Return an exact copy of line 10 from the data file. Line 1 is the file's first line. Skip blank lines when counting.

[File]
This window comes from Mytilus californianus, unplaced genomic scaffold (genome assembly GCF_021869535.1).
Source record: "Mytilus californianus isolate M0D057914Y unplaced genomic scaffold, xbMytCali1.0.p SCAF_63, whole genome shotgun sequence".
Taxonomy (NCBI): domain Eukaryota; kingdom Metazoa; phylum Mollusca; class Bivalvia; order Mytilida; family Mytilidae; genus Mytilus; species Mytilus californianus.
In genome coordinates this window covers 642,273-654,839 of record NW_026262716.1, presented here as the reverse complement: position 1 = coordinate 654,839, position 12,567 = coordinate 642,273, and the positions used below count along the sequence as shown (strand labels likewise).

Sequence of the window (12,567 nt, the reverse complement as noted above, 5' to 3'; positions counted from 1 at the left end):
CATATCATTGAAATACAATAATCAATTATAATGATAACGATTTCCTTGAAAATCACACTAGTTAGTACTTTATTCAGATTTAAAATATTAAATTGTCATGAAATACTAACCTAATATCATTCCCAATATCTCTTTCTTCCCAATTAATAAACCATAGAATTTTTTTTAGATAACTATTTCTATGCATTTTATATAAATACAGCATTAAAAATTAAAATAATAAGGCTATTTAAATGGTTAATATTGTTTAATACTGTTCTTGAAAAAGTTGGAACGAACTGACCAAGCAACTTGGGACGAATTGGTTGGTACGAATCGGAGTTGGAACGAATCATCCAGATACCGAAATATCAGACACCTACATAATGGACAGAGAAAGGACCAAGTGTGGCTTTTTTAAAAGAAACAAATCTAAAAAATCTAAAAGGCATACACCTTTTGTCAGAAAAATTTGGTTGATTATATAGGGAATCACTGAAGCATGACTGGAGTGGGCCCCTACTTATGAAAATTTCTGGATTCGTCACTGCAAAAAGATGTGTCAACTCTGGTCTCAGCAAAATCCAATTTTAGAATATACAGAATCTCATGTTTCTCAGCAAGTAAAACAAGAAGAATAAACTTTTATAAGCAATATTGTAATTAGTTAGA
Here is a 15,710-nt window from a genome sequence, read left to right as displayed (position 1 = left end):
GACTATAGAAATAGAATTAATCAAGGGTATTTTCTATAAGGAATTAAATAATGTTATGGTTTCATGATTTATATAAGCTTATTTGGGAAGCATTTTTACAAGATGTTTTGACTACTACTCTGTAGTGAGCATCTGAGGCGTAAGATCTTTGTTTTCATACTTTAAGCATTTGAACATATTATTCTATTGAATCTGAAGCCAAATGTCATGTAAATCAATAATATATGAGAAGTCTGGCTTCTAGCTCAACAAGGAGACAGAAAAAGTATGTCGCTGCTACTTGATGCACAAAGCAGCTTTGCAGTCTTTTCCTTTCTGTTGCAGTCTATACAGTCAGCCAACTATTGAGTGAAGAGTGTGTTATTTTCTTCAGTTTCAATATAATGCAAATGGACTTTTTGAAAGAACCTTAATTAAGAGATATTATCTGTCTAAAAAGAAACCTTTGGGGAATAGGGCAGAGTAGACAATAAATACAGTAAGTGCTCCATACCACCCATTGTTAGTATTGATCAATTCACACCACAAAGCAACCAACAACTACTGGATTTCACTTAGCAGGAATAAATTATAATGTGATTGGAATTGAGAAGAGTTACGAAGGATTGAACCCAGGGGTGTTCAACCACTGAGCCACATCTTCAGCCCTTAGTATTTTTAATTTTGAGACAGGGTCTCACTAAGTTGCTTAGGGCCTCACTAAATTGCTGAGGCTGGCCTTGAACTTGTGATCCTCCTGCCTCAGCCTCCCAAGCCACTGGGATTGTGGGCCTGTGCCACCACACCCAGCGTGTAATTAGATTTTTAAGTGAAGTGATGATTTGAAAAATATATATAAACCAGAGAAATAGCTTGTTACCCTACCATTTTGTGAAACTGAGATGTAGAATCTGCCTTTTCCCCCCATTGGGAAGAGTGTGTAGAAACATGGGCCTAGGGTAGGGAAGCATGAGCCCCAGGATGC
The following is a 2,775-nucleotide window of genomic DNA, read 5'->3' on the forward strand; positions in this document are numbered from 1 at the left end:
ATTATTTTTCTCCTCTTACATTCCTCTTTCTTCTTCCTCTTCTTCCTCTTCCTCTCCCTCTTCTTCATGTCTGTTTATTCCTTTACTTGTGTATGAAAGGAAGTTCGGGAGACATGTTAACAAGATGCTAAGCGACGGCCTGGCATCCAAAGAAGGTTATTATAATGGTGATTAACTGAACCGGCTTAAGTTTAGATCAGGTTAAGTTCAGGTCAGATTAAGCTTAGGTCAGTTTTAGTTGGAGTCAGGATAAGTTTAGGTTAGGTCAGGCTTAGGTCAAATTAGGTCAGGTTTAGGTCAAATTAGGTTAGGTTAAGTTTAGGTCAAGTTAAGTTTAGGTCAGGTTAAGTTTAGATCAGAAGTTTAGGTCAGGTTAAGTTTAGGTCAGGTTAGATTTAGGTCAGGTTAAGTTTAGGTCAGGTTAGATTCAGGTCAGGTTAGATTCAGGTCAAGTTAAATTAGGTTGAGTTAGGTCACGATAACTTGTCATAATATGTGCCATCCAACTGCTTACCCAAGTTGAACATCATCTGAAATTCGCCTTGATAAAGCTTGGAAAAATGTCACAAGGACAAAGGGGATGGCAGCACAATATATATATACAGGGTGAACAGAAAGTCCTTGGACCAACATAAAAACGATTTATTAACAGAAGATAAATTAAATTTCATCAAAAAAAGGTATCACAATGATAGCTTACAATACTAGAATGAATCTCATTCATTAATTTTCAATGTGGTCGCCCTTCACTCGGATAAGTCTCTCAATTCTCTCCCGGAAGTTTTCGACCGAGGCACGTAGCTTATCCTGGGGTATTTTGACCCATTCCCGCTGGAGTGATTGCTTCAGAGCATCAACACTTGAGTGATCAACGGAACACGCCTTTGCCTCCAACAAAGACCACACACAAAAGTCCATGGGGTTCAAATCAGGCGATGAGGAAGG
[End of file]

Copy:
ATTATTTTTCTCCTCTTACATTCCTCTTTCTTCTTCCTCTTCTTCCTCTTCCTCTCCCTCTTCTTCATGTCTGTTTATTCCTTTACTTGTGTATGAAAGGAAGTTCGGGAGACATGTTAACAAGATGCTAAGCGACGGCCTGGCATCCAAAGAAGGTTATTATAATGGTGATTAACTGAACCGGCTTAAGTTTAGATCAGGTTAAGTTCAGGTCAGATTAAGCTTAGGTCAGTTTTAGTTGGAGTCAGGATAAGTTTAGGTTAGGTCAGGCTTAGGTCAAATTAGGTCAGGTTTAGGTCAAATTAGGTTAGGTTAAGTTTAGGTCAAGTTAAGTTTAGGTCAGGTTAAGTTTAGATCAGAAGTTTAGGTCAGGTTAAGTTTAGGTCAGGTTAGATTTAGGTCAGGTTAAGTTTAGGTCAGGTTAGATTCAGGTCAGGTTAGATTCAGGTCAAGTTAAATTAGGTTGAGTTAGGTCACGATAACTTGTCATAATATGTGCCATCCAACTGCTTACCCAAGTTGAACATCATCTGAAATTCGCCTTGATAAAGCTTGGAAAAATGTCACAAGGACAAAGGGGATGGCAGCACAATATATATATACAGGGTGAACAGAAAGTCCTTGGACCAACATAAAAACGATTTATTAACAGAAGATAAATTAAATTTCATCAAAAAAAGGTATCACAATGATAGCTTACAATACTAGAATGAATCTCATTCATTAATTTTCAATGTGGTCGCCCTTCACTCGGATAAGTCTCTCAATTCTCTCCCGGAAGTTTTCGACCGAGGCACGTAGCTTATCCTGGGGTATTTTGACCCATTCCCGCTGGAGTGATTGCTTCAGAGCATCAACACTTGAGTGATCAACGGAACACGCCTTTGCCTCCAACAAAGACCACACACAAAAGTCCATGGGGTTCAAATCAGGCGATGAGGAAGG